The Guardian reports on the day Tinie Tempah has his brain scanned ‘on music’

What really happens to our brains when we hear music?’ That’s the question asked by Richard Vine of The Guardian at the start of his feature about the day that rapper Tinie Tempah agreed to let scientists scan his brain.

There follows a fascinating article shaped around research undertaken by Professor Slawomir Nasuto, director of Reading University’s Brain Embodiment Laboratory, and Dr Ian Daly on the Brain Computer Music Interface for Monitoring and Inducing Affective States (BCMI-MIdAS) – a joint project with a team at the University of Plymouth lead by Professor Eduardo Miranda.

Normally the pair work with undergraduate students. But their participant for this experiment was award-winning rapper Tinie Tempah. For Professor Slawomir Nasuto and Dr Ian Daly, this is the “holy grail” at the heart of a five-year project. They’re hoping to harness the emotional power of music for therapeutic uses – “to create a system which eventually will be able to help people with depression and different forms of emotional disorders associated with neurological disorders.”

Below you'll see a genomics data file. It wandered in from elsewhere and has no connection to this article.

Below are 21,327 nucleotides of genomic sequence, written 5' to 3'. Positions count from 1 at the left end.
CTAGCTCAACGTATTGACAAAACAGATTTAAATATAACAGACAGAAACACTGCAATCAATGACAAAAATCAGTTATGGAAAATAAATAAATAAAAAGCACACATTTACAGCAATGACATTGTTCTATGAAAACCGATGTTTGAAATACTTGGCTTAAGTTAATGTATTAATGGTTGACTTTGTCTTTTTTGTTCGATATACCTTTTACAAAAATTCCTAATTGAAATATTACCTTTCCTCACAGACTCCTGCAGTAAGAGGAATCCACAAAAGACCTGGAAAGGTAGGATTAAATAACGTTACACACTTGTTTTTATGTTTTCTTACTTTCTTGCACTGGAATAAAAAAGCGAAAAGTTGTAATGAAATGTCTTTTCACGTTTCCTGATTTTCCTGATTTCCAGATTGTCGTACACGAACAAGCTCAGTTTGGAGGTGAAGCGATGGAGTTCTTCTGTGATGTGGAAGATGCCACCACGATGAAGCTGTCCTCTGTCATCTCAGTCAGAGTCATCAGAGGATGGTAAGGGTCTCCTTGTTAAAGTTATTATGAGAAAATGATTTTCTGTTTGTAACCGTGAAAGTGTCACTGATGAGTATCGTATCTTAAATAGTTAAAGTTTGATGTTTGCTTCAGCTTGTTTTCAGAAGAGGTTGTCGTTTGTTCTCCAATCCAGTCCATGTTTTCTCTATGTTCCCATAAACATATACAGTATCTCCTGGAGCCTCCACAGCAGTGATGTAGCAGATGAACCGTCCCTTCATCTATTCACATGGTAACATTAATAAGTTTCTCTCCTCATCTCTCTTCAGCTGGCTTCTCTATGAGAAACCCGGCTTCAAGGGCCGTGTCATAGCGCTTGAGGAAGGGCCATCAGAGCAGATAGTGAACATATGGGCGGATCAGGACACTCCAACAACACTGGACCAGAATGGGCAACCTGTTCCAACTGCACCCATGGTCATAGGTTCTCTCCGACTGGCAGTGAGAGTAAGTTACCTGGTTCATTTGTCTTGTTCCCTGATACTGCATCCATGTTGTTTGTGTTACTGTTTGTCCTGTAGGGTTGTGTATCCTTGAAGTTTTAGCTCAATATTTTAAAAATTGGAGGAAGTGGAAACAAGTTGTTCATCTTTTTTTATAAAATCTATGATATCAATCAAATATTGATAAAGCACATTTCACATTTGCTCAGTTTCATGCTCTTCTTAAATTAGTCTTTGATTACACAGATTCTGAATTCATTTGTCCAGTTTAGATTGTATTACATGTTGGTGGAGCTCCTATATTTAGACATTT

For the experiment, they get subjects like Tinie to listen to music under laboratory conditions: hooked up to an EEG (electroencephalogram) while having their brains scanned from the inside of an fMRI (functional Magnetic Resonance Imaging) machine. By combining the data collected, a fuller picture of what’s happening when we experience emotions emerges; we can see what areas of the brain are being stimulated when our brains are listening to music, and how much activity there is. In other words, what your brain looks like “on music”.

Watch the video of Tinie Tempah’s brain on music or read more using the sources below.


The Guardian:
Music Channel Blog:

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